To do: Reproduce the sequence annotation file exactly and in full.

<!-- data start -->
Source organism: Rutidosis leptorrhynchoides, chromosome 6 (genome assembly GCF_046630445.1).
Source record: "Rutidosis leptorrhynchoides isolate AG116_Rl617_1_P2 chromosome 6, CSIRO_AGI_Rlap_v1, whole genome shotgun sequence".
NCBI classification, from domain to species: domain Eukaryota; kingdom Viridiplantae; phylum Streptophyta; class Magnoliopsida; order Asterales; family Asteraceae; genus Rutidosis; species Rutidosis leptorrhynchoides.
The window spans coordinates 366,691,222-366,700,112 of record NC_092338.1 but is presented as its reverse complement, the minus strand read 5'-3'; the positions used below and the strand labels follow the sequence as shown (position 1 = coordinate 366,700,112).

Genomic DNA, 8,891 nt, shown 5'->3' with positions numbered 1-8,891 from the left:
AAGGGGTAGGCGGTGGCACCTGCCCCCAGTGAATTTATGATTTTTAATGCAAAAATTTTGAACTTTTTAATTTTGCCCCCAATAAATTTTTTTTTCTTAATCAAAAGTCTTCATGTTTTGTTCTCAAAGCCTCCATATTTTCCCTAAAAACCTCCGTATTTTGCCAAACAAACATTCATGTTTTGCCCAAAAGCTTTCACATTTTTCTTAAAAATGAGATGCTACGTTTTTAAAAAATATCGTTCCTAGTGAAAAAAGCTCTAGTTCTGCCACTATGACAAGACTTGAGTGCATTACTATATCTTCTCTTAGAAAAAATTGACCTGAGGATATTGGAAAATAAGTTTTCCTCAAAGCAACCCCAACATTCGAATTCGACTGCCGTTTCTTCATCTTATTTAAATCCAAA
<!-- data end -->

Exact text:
Source organism: Rutidosis leptorrhynchoides, chromosome 6 (genome assembly GCF_046630445.1).
Source record: "Rutidosis leptorrhynchoides isolate AG116_Rl617_1_P2 chromosome 6, CSIRO_AGI_Rlap_v1, whole genome shotgun sequence".
NCBI classification, from domain to species: domain Eukaryota; kingdom Viridiplantae; phylum Streptophyta; class Magnoliopsida; order Asterales; family Asteraceae; genus Rutidosis; species Rutidosis leptorrhynchoides.
The window spans coordinates 366,691,222-366,700,112 of record NC_092338.1 but is presented as its reverse complement, the minus strand read 5'-3'; the positions used below and the strand labels follow the sequence as shown (position 1 = coordinate 366,700,112).

Genomic DNA, 8,891 nt, shown 5'->3' with positions numbered 1-8,891 from the left:
AAGGGGTAGGCGGTGGCACCTGCCCCCAGTGAATTTATGATTTTTAATGCAAAAATTTTGAACTTTTTAATTTTGCCCCCAATAAATTTTTTTTTCTTAATCAAAAGTCTTCATGTTTTGTTCTCAAAGCCTCCATATTTTCCCTAAAAACCTCCGTATTTTGCCAAACAAACATTCATGTTTTGCCCAAAAGCTTTCACATTTTTCTTAAAAATGAGATGCTACGTTTTTAAAAAATATCGTTCCTAGTGAAAAAAGCTCTAGTTCTGCCACTATGACAAGACTTGAGTGCATTACTATATCTTCTCTTAGAAAAAATTGACCTGAGGATATTGGAAAATAAGTTTTCCTCAAAGCAACCCCAACATTCGAATTCGACTGCCGTTTCTTCATCTTATTTAAATCCAAA